Investment News - Brett Alegre-Wood looks at the pro's and con's of the Autumn Statement and how George Osbourne has turned his back on voters to give a free ride to Corporate UK.
If pathetic pensions weren't enough the monkey at number 11 has dug the knife into millions of ordinary people with his latest attack on small Buy to Let investors.
If you'd like to get a copy of the Stamp Duty Calculator that shows the comparison between the old and new dating back to the 1st December 2014 changes then simple download Stamp Duty Calculator here.
Here's the transcript of the video.
So today I'm going to go through the Autumn Report 2015, some quite surprising things in there. And actually, for me, disappointing.
I think the Tories, conservatives, had the opportunity to do a lot of good, but what they've actually done, I think, is really targeted certain sectors and giving other ones a real hand up. And I actually don't think they're supporting the common person, the average person.
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Big business, huge wins and huge potential things. It seems they've been come off scot-free of this. But yeah, we'll talk through. It's not all bad news, and that's one of the important things. The economy is doing well, the GDP is looking good and is considered to be continuing to grow good. Interest rates are looking to stay quite low.
Certainly Mike Carney come out and said he thinks 2017. Increasing supply, so there's a lot of focus on building more homes at the lower end of the spectrum so people can get on the housing there, and certainly a lot of support for that. And a lot more buyers will be in the market because of that, because they're getting 20% discounts and starter homes and all these shared ownership and these sort of schemes.
On a real positive, for what I do certainly, is that new build is going to boom. Everything is focused on building more properties.
So as a builder myself, and as a real estate agent and all the things that I do, actually that's right because we are focused on new build and we've always been focused on new build. So from us, that's a fantastic thing because the more building you get, the more the economy gets stimulated, more jobs there are, and that's a really positive thing. Now that's the positives if you like.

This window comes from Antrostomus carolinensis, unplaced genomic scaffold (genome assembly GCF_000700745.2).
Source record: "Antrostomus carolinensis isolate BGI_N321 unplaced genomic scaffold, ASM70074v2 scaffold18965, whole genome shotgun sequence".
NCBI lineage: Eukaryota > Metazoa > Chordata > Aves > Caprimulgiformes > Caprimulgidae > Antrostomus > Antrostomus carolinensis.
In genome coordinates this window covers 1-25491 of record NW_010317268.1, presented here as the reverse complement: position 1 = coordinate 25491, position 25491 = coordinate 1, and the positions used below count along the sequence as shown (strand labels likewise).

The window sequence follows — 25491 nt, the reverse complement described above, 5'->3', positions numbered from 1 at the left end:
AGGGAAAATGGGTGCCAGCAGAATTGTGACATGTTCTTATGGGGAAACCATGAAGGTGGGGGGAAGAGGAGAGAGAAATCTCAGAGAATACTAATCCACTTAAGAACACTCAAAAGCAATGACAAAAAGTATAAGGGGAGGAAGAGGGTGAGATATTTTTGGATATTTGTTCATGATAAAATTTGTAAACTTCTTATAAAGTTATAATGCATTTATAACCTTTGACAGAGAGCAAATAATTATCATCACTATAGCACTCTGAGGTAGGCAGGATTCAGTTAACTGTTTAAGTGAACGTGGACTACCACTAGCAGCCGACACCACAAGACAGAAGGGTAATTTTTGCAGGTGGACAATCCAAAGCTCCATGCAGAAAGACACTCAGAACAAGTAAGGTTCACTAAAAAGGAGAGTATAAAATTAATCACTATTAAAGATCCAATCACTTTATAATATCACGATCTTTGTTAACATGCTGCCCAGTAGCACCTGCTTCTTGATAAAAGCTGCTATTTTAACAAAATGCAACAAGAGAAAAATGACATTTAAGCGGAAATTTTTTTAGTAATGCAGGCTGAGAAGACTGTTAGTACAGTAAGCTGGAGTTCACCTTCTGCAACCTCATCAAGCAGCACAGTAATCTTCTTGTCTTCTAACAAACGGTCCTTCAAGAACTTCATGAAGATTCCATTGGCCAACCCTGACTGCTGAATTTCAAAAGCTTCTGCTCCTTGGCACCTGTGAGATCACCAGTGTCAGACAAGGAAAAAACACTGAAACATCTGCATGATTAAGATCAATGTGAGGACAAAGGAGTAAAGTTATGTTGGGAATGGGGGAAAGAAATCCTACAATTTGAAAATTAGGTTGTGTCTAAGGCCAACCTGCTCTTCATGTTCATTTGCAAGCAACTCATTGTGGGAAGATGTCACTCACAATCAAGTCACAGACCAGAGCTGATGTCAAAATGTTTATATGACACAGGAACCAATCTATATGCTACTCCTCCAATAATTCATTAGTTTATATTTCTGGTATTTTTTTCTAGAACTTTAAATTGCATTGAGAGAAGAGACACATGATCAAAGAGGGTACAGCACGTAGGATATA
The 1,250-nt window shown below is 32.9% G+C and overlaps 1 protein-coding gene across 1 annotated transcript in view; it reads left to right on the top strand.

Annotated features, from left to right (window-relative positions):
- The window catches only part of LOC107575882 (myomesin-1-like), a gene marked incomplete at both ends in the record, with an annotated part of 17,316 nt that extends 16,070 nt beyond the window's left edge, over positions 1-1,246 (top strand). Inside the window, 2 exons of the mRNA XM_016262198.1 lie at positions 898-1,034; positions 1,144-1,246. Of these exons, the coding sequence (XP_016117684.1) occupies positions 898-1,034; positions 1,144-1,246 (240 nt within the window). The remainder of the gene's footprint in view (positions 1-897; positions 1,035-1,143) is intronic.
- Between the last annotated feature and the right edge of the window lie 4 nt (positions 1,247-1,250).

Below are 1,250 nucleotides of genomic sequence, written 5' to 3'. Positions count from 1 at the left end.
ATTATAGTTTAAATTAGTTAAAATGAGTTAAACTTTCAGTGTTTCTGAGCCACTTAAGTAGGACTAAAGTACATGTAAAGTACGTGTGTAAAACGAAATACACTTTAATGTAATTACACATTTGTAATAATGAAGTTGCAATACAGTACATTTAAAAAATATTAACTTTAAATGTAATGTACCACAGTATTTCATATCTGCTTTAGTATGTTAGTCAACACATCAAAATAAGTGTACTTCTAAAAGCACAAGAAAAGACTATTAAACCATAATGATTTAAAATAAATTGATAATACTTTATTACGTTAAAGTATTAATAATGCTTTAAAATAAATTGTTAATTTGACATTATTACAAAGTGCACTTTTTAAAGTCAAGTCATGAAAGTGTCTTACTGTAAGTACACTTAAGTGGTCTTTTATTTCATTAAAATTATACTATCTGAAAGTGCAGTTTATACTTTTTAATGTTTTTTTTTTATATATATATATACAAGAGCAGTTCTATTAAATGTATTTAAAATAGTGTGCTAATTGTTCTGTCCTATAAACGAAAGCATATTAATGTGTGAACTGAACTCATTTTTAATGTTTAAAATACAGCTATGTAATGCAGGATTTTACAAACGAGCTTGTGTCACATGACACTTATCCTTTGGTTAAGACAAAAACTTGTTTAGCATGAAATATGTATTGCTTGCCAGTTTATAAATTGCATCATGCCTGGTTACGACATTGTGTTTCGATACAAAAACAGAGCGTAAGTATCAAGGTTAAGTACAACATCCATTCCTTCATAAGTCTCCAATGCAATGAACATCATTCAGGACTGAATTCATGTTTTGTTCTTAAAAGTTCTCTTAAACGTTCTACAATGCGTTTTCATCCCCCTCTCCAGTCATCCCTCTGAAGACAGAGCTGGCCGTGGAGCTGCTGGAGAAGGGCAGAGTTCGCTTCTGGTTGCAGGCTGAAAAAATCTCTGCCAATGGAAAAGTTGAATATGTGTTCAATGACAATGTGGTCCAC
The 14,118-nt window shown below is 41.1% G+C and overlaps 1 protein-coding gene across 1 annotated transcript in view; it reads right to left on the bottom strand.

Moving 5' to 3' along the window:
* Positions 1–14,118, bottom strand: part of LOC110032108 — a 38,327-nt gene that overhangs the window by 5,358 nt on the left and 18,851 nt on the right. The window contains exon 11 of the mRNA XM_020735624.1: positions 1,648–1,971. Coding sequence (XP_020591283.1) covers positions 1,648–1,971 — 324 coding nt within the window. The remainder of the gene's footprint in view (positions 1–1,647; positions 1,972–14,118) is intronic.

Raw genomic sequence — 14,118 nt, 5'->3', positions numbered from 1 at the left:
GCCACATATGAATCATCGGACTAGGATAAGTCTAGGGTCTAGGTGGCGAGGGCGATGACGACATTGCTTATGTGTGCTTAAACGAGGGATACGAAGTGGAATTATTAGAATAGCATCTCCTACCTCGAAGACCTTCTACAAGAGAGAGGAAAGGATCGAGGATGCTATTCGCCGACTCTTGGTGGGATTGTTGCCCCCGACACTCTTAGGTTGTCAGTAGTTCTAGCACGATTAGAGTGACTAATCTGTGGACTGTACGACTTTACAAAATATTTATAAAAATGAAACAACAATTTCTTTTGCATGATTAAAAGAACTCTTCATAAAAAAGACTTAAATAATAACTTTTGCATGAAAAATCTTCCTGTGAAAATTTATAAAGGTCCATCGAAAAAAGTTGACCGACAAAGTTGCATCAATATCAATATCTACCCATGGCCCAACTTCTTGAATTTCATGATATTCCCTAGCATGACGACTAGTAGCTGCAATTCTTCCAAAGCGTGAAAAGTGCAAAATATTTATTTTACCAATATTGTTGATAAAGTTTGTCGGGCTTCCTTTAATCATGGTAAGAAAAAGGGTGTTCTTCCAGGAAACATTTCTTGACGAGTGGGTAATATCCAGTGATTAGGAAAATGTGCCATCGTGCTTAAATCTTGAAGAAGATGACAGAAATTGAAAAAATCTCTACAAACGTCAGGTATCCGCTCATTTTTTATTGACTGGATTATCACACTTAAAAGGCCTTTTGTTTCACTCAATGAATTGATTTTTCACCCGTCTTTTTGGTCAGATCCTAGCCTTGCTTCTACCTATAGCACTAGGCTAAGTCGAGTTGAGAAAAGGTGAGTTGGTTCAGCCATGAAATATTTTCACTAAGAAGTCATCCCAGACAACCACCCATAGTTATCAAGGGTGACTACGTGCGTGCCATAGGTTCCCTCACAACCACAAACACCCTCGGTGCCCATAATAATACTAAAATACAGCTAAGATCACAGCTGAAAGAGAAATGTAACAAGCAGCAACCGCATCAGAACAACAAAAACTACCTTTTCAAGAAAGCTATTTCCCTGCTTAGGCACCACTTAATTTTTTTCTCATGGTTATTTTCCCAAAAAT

The negatives? Well, unfortunately, there's a 3% additional stamp duty on buy-to-lets. So the normal stamp duty is there, plus a 3% on addition to that, which is pretty hefty. And that starts from the 1st of April next year.
There's no exact guidance right now, but it's looking like, effectively, if you exchange or complete after the 1st of April 2016 you will definitely pay the new amount. But somewhere between 12:00 on Wednesday night, and actually then, if you've exchanged before then you should be okay. If you haven't, then it looks like you're going to be paying the fee. That's if the completion takes place after that day. If it takes place before that, no problems.
So let's just have a look at some of the things. So basically UK economy. So what they're talking about is about 2.4%. But I thought this was an interesting chart because what we're talking about is here, the various countries. And you'll the see the UK has actually come out the best of all the G20 countries. And it really has, there's no doubt about that, that's been quite good.
Thank goodness we're not in the euro because that would have sort dragged us down and really weighed heavily upon. But the reality is we're doing quite well as a country coming out of the recession. And really the recession is over and has been for quite some time, but now is the time really. And if you look at this, we've had 11 quarters of growth. We had one drop there, growth, one drop there.